Canadian Wingbee: National Expertise
During the annual Wingbee, scientists examine wings sent by hunters.
© Environment Canada
From January 25 to 28, 2011, Environment Canada's Canadian Wildlife Service (CWS) held its annual Canadian Wingbee at the Cap Tourmente National Wildlife Area. The Wingbee brought together some 20 CWS scientists and other waterfowl experts from all across the country to examine thousands of duck wings. The purpose of the meeting was to establish a picture of the health and abundance of migratory bird species considered to be game in Canada.
Every year, CWS undertakes two sample selections with the collaboration of hunting licence holders listed on the national hunting licences register. The first group of hunters is invited to answer a survey that gathers information on hunting activities and the number of birds brought down. The second group of hunters has to send, in an envelope, a wing from each duck brought down over the season so that harvest composition can be assessed. These wings are the samples examined during the Wingbee.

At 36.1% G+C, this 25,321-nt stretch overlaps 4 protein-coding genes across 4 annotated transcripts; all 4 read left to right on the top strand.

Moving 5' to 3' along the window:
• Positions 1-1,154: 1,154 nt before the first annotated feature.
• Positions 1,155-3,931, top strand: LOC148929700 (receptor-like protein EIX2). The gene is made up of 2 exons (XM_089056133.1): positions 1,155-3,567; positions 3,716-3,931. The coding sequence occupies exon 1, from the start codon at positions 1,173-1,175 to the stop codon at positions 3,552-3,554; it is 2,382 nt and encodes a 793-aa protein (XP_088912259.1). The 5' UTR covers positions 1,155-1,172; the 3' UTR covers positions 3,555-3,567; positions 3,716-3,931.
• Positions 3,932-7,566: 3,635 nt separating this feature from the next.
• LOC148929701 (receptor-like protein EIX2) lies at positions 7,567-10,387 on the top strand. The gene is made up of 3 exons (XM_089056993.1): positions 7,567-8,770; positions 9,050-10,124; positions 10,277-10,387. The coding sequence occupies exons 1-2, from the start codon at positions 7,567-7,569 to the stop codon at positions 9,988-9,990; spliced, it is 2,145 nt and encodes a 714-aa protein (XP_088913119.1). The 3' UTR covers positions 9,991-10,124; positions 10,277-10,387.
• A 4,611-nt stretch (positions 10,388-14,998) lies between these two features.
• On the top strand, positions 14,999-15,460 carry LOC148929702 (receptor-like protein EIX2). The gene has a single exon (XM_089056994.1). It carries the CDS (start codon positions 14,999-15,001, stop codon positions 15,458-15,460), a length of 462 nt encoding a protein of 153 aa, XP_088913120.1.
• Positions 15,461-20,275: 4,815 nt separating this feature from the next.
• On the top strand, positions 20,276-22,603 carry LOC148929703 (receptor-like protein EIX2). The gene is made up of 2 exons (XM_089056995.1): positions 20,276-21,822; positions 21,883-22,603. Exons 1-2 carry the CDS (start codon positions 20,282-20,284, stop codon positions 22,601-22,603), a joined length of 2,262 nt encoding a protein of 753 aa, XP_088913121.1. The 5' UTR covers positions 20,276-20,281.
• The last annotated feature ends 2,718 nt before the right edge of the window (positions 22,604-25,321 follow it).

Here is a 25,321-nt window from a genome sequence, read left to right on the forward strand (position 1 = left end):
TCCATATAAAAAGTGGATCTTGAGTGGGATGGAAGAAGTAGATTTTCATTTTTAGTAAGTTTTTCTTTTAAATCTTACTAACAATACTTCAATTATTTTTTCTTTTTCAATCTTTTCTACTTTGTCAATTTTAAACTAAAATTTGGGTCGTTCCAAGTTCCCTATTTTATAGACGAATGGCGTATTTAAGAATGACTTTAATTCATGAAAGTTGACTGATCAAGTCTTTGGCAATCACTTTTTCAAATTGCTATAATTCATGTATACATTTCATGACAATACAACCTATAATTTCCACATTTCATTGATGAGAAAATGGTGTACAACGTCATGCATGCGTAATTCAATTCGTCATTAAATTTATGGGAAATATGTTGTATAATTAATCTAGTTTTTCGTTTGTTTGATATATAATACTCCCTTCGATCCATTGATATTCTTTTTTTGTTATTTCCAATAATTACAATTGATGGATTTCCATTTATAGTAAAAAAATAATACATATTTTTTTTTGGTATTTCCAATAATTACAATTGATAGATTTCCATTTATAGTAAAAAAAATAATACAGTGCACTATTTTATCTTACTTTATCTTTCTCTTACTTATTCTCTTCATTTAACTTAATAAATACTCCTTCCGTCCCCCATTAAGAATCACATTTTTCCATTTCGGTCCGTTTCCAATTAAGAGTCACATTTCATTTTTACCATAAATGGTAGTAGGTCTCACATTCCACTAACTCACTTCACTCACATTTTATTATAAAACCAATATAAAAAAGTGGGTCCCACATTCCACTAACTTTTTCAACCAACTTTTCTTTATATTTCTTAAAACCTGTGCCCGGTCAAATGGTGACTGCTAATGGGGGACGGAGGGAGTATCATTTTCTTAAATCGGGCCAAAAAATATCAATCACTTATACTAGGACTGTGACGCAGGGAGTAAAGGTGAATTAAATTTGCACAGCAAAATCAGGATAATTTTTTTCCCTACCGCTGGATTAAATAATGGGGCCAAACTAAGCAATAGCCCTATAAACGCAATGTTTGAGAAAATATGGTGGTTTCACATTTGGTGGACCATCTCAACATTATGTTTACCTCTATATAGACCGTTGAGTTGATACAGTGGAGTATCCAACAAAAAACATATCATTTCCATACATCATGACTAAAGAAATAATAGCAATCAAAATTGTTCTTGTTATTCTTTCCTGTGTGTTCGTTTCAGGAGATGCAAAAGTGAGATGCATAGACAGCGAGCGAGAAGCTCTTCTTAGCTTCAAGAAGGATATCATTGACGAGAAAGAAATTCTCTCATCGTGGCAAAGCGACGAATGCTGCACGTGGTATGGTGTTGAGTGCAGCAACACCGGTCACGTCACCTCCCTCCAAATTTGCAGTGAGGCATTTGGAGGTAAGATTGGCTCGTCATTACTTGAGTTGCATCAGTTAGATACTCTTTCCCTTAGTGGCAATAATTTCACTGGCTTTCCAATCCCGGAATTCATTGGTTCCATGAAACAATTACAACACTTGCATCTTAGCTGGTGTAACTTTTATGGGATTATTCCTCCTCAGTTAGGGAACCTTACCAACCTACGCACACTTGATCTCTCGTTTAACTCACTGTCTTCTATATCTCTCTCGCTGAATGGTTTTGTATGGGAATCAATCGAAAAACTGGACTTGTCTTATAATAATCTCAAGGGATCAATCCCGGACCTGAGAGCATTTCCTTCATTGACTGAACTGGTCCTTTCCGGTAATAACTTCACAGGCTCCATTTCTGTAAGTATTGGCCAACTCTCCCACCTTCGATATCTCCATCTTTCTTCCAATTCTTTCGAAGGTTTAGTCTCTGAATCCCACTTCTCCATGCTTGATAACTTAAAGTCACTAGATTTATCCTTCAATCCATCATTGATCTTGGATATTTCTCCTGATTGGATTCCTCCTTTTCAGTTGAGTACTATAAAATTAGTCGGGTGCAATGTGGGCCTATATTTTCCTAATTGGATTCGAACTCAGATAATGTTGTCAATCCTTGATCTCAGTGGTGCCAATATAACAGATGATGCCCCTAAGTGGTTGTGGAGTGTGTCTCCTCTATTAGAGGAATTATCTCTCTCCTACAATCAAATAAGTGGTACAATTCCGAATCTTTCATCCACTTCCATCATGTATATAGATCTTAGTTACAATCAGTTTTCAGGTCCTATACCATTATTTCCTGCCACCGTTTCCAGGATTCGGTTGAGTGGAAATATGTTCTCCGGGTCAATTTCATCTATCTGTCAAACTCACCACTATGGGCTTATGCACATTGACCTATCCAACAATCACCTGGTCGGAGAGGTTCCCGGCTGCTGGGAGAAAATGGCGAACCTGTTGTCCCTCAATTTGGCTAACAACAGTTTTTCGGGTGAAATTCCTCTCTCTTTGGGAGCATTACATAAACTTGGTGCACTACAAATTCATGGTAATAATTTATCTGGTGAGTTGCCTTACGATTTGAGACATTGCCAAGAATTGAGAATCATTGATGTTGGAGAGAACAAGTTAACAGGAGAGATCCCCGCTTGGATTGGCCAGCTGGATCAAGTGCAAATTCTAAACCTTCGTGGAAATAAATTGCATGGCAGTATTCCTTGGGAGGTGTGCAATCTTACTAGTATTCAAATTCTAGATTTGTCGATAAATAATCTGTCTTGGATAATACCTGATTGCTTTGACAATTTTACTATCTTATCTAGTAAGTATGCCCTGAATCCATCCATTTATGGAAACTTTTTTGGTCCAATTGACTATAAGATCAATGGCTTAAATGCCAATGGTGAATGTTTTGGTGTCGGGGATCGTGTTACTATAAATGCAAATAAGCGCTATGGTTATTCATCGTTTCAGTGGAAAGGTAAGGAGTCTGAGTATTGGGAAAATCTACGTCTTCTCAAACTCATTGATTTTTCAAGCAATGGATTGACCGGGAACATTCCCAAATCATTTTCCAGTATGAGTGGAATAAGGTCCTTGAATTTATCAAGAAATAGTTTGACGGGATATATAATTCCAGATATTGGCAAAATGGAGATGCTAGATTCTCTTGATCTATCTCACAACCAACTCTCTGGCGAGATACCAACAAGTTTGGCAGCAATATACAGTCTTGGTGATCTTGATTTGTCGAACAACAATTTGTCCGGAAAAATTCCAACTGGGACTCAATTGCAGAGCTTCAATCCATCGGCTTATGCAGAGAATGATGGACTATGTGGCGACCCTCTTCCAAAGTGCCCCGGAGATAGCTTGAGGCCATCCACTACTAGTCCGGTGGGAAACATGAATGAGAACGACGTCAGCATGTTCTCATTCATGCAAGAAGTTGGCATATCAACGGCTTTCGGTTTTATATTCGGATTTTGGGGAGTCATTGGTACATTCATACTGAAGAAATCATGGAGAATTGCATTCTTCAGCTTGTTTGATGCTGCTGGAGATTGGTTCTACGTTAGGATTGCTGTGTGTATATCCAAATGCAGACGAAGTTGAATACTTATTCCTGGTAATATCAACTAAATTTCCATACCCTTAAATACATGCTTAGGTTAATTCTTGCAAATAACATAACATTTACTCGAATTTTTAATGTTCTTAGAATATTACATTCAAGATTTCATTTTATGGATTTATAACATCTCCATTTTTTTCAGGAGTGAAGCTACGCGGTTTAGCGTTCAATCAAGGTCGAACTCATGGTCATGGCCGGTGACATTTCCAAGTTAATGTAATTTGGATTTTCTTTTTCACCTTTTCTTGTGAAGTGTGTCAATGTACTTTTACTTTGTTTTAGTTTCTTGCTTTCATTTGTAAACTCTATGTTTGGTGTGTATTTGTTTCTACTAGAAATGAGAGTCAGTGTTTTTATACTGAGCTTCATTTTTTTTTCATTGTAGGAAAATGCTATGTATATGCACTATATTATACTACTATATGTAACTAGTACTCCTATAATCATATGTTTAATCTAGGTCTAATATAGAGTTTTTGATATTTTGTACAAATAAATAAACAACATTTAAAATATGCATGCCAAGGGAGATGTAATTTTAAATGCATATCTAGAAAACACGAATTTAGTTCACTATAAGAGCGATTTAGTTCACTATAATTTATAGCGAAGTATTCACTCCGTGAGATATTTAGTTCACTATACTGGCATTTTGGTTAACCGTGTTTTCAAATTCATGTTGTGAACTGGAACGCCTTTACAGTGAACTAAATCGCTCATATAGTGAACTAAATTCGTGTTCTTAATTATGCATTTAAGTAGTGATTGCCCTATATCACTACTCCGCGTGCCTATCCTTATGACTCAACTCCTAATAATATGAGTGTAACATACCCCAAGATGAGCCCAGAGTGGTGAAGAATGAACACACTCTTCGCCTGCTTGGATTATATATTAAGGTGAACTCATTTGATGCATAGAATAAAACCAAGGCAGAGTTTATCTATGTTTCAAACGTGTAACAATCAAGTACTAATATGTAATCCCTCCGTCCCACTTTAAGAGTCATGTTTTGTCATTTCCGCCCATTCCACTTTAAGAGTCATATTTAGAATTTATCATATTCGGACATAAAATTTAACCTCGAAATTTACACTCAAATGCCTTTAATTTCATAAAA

Pierre Brousseau, a migratory bird biologist with CWS in Quebec, was one of the organizers of the 2011 Wingbee. “The Wingbee gives biologists and project managers at the Canadian Wildlife Service, and scientists and experts from other organizations a unique chance to sit down at the same table and share scientific knowledge during a practical activity focused on waterfowl specimens,” Pierre says.
Pierre, his CWS colleagues and other scientists examined some 11 000 samples sent in by hunters. Wings were analyzed to determine the species as well as the sex and age of migratory birds brought down in each region of the country.
The Canadian Wingbee has been held annually for over 30 years and is organized as part of the National Harvest Survey run by the Migratory Birds Program. The activity takes place in January and is held on a rotating basis from year to year at the various regional or provincial CWS offices. The information gathered during this ambitious count is vital for the management of the annual hunt of birds that are classified as game throughout the country and also for the annual review of related regulations.
“The most abundant species examined during this activity are the Mallard, the American Black Duck, the Green-winged Teal and the Wood Duck. We occasionally see wings from rarer species such as the Eurasian Wigeon, Barrow’s Goldeneye, the Ruddy Duck and the King Eider.”
The results of the 2011 Canadian Wingbee will be published in spring.
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